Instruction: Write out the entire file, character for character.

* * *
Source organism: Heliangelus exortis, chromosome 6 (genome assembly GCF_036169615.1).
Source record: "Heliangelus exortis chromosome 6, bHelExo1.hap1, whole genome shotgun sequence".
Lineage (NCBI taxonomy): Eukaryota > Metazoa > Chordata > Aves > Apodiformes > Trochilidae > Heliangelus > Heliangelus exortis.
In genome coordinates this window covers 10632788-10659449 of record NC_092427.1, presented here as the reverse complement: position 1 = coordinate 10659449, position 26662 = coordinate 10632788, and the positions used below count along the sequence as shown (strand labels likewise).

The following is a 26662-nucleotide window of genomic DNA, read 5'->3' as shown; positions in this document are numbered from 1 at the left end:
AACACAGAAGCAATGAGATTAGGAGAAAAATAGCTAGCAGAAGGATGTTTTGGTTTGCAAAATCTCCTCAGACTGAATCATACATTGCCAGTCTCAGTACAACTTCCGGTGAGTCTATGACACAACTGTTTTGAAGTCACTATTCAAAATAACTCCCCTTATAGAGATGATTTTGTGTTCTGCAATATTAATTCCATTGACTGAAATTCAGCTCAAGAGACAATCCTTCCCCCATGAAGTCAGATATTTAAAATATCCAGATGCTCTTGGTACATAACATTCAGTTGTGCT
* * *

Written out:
Source organism: Heliangelus exortis, chromosome 6 (genome assembly GCF_036169615.1).
Source record: "Heliangelus exortis chromosome 6, bHelExo1.hap1, whole genome shotgun sequence".
Lineage (NCBI taxonomy): Eukaryota > Metazoa > Chordata > Aves > Apodiformes > Trochilidae > Heliangelus > Heliangelus exortis.
In genome coordinates this window covers 10632788-10659449 of record NC_092427.1, presented here as the reverse complement: position 1 = coordinate 10659449, position 26662 = coordinate 10632788, and the positions used below count along the sequence as shown (strand labels likewise).

The following is a 26662-nucleotide window of genomic DNA, read 5'->3' as shown; positions in this document are numbered from 1 at the left end:
AACACAGAAGCAATGAGATTAGGAGAAAAATAGCTAGCAGAAGGATGTTTTGGTTTGCAAAATCTCCTCAGACTGAATCATACATTGCCAGTCTCAGTACAACTTCCGGTGAGTCTATGACACAACTGTTTTGAAGTCACTATTCAAAATAACTCCCCTTATAGAGATGATTTTGTGTTCTGCAATATTAATTCCATTGACTGAAATTCAGCTCAAGAGACAATCCTTCCCCCATGAAGTCAGATATTTAAAATATCCAGATGCTCTTGGTACATAACATTCAGTTGTGCT